The Culture of Food and Drink

Home / Cooking  / Nam Priks, The Hot Dips of Northern Thailand

Nam Priks, The Hot Dips of Northern Thailand

Nam prik ong, a northern Thai style 'dip' made of tomato and ground pork often served with pork rinds (bowl left). Credit: David Hagerman

Nam prik ong, a northern Thai style 'dip' made of tomato and ground pork often served with pork rinds (bowl left). Credit: David Hagerman

The hot-sour-salty-sweet flavor combinations that dominate in Bangkok and central Thailand and in the Isaan region bordering Laos in the country’s east, make scant appearance up north. Northern Thai food is instead — in the words of northerners themselves — kem-kon  (concentrated, intense) and rot-jat (strongly flavored). In your face: spicy, salty and sometimes bitter.

Ingredients such as odiferous bplaa raa (literally “rotten fish”), a long-fermented fish condiment that northerners use more often than regular fish sauce, and tua nao, fermented soy beans that are mashed and shaped into disks or small bricks before being dried in the sun, lend the cuisine a jolt of umami and an elusive earthiness. Fresh and dried chilies are ubiquitous. Depth and complexity come from a range of dried spices more often associated with Malay or Indian foods (cloves, cinnamon, coriander seed, nutmeg and cumin); black, white and long peppers; and a regional variety of prickly ash (more commonly known as Sichuan peppercorn). Smokiness comes from the barbecue, ingredients such as green chilies, shallots, tomatoes and garlic are often grilled before they’re added to a dish.

Northerners prefer khao niaow, or sticky rice, over non-glutinous rice. At the table they use one hand to turn knobs of warm rice into small patties by pressing and shaping the grains between their palm and the tips of the fingers. Then they use the rice as Middle Easterners and northern Africans would bread, to carry bits of food and the cooking juices and liquids of stews and soups from plate or bowl to mouth.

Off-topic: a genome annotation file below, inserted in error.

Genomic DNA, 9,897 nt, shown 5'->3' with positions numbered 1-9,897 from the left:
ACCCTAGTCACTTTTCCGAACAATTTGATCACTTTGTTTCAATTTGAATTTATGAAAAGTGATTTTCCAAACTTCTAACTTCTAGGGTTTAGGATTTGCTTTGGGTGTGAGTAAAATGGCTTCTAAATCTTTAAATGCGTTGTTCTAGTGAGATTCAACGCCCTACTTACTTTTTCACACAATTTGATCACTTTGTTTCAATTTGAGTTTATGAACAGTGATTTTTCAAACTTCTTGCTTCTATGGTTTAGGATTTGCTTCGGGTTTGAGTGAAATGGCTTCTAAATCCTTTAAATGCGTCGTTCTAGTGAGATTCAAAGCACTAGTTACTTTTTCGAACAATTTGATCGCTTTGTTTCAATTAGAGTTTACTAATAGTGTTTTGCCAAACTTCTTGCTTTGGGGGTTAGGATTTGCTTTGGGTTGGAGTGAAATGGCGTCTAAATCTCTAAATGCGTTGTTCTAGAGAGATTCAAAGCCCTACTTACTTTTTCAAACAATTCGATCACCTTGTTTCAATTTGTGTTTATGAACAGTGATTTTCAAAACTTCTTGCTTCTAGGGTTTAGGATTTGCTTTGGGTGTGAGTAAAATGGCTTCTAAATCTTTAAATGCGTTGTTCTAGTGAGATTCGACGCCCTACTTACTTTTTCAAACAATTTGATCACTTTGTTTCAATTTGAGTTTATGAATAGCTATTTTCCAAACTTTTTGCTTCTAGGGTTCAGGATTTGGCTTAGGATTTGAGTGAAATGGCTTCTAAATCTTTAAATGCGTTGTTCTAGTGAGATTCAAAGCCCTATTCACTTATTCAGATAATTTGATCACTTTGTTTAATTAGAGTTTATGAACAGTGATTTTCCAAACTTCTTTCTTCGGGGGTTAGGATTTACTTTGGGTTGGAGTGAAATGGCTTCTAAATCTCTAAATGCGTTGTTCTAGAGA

Nam priks bask in the hot stuff

The northern Thai cook’s touchstones are dips known as nam prik (“chili water” is the literal translation), small bowls of concentrated flavor that pair beautifully with the fresh herbs (mint, various basils and cilantro among others) and blanched and uncooked vegetables (fresh and leafy greens such as Chinese mustard and various lettuces, and cucumbers, tart cherry tomatoes and winter squash) that are always presented alongside.

These vegetables and dips are usually served as part of a full meal, but in a non-Thai setting they work well as finger foods to go with drinks (and are a relatively virtuous alternative to chips and dips — although pork rinds, a beloved snack in pork-obsessed northern Thailand, often make an appearance). The dips can also be eaten together as a light meal. 

Minced Pork and Tomato Dip (Nam Prik Ong)

This mild nam prik has a flavor and texture reminiscent of Bologna-style ragu. Leftovers are wonderful tossed with wide rice noodles and a handful of scallion greens chopped with Thai basil.

Nam prik ong is usually eaten with pork rinds (rice crackers work well, too) and with blanched, rather than raw, vegetables. Chunks of peeled winter squash (kabocha, butternut, etc.) are a must. Try also wedges of round green cabbage, cauliflower, long beans, carrots and Chinese greens like baby bok choy and gai lan (Chinese broccoli), their leaves squeezed dry.